• One should take time to do so especially if the ethical issues in question seem to be systemic and/or have been actively hidden from public view.
What to do?

In the Roman Catholic Church (and the Anglican/Episcopal churches, as well I believe) there is a formal mechanism for completely leaving the corpus eclesiastica.  It is called defection.

To defect, you simply need to write a letter to the archbishop of the diocese you were baptized in stating that you no longer wish to be counted as member of the church.  You need to include:
  • the date you were born
  • the date of your baptism (if you have it)
  • the reason(s) why you wish to defect (incongruity of beliefs, church impropriety, etc)
  • an example of actions you have taken to distance yourself from the church (non-attendance, lack of tithe support, public denouncement of church dogma or public demonstration of another faith)
  • a statement of "sound mind" (that is; "I am making this decision with a sound mind after careful and rigorous consideration")
  • a statement that your decision is unilateral, final and irrevocable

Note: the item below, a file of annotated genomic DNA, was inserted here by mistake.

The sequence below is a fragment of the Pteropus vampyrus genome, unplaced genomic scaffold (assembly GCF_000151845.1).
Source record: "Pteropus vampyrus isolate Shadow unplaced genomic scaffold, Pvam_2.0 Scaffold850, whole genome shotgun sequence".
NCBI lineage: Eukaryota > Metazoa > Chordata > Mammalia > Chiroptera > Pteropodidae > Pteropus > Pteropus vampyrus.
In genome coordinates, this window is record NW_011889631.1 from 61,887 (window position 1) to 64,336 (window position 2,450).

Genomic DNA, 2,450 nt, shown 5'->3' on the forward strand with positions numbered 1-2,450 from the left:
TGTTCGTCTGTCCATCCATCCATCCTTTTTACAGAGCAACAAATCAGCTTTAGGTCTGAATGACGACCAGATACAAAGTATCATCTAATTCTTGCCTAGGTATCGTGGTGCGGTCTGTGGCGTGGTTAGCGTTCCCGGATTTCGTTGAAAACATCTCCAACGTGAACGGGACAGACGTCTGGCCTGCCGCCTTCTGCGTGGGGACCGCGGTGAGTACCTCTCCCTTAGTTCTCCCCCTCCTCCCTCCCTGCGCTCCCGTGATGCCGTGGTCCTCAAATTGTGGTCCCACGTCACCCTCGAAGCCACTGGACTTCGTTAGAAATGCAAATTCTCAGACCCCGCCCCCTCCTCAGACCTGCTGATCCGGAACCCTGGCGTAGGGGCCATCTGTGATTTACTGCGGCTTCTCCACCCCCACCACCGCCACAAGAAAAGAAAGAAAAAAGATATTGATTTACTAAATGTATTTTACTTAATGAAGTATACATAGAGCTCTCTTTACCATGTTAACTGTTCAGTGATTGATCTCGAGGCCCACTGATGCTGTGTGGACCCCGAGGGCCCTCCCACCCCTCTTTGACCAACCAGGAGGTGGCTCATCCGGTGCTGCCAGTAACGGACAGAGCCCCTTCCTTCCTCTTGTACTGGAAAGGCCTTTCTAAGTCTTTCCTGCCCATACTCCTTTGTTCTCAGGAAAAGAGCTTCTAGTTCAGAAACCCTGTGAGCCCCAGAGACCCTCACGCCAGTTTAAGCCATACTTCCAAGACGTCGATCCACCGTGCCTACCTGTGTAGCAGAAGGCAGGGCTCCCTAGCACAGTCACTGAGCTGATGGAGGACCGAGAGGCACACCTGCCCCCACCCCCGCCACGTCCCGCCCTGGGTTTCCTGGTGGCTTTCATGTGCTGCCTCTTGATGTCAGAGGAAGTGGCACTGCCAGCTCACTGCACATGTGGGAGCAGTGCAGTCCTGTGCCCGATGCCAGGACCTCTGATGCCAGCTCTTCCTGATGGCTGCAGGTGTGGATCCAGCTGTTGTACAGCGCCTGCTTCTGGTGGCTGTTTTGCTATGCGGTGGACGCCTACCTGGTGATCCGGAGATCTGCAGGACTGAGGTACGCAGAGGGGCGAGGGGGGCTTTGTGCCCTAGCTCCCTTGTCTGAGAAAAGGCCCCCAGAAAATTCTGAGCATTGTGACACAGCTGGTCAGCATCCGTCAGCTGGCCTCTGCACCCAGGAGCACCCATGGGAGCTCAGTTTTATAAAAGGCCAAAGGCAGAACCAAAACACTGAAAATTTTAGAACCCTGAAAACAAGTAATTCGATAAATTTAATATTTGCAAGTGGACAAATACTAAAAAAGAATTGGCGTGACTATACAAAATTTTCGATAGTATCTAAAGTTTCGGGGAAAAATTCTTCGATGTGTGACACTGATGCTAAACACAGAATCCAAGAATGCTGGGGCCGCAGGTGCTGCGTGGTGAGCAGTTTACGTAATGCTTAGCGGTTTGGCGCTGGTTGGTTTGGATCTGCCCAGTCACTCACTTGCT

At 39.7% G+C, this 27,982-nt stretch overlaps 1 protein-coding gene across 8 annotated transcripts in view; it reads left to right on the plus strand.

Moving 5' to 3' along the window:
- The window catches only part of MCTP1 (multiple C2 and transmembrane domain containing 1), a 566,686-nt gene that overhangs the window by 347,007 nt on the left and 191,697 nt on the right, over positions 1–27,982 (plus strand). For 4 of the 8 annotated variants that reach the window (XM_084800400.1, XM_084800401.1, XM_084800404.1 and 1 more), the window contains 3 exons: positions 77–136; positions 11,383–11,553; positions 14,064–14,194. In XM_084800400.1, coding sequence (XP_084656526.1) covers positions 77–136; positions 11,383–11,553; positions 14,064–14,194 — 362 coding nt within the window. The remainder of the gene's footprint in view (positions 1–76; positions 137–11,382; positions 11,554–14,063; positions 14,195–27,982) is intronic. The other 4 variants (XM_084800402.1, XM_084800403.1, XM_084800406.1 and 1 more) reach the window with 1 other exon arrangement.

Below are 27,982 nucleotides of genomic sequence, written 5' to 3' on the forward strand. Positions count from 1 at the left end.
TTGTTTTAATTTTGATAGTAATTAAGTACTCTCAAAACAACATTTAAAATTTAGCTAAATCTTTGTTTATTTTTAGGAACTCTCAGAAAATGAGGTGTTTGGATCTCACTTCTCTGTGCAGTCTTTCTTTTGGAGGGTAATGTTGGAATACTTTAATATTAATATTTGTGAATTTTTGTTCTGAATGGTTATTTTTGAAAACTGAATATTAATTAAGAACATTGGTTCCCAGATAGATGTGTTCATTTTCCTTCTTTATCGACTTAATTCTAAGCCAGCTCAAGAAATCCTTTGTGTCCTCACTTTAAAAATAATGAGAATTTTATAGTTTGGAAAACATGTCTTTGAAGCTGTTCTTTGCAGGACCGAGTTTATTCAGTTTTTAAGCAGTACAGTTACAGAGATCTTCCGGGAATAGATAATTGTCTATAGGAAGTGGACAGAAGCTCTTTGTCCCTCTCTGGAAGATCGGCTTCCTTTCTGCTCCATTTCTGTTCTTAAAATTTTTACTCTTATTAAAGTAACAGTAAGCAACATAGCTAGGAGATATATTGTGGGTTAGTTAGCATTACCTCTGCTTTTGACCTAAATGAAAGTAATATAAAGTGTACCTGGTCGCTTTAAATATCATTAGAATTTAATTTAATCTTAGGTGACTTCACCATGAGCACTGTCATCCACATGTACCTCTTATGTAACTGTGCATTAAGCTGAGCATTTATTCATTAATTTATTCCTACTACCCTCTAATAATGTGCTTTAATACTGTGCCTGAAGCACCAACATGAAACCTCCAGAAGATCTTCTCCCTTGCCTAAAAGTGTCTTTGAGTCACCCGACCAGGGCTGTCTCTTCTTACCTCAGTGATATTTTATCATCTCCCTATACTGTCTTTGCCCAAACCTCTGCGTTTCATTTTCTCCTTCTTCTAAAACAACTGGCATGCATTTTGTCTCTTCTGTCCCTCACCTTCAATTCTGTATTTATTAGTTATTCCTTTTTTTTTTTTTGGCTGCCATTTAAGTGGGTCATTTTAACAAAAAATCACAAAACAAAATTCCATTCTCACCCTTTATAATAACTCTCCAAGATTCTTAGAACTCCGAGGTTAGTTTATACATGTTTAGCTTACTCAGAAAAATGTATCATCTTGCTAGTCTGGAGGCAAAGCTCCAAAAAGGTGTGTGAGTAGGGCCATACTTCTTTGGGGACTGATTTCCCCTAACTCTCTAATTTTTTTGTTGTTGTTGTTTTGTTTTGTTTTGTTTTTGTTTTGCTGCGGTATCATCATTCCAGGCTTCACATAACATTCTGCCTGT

• a line that states that you appreciate the gravity of your decision and fully understand what your decision means, including its ramifications (if any)
  • an unequivocal denouncement of the "trappings" of the church in question
  • a demand to be removed from all pastoral records
  • a request to have your removal confirmed in return correspondence from the archdiocese
  • a signature and date
Depending on the church or the completeness of the information you provide, you may have to take one or two more steps.  They may ask you for proof of baptism.  There are mechanisms for that.  You may or may not wish to comply with that request.  The diocese may offer to have you speak with a priest.  That is totally optional, and you can simply say that you respectfully decline that offer, and demand to have your unilateral defection recognized immediately.

As an example, below is my letter of defection:

I do this not as a way to either lash out at the Catholic Church, or encourage people towards any given spiritual direction, but simply as a way for all people of good and mindful deliberation to be able to act upon their desire to have their spiritual affiliations be either counted or not counted in accordance with their hearts and their conscience.

May those hurt find peace.

May those who have caused hurt find a way to make amends.

May all beings be free from suffering.

May all beings be at peace.

All evil karma ever committed by me since of old,
On account of my beginning-less greed, anger and ignorance,
Born of my body, mouth and thought,
Now I atone for it all.

May your life go well...


Lily said...

I have never officially withdrawn from the Catholic Church my mum had me baptized in. Your points are well made and I see now that as a responsible human I must follow suit. It misses most people's attention that sometimes we are "doing something" by NOT doing something.

Thank you for bringing this so clearly to attention.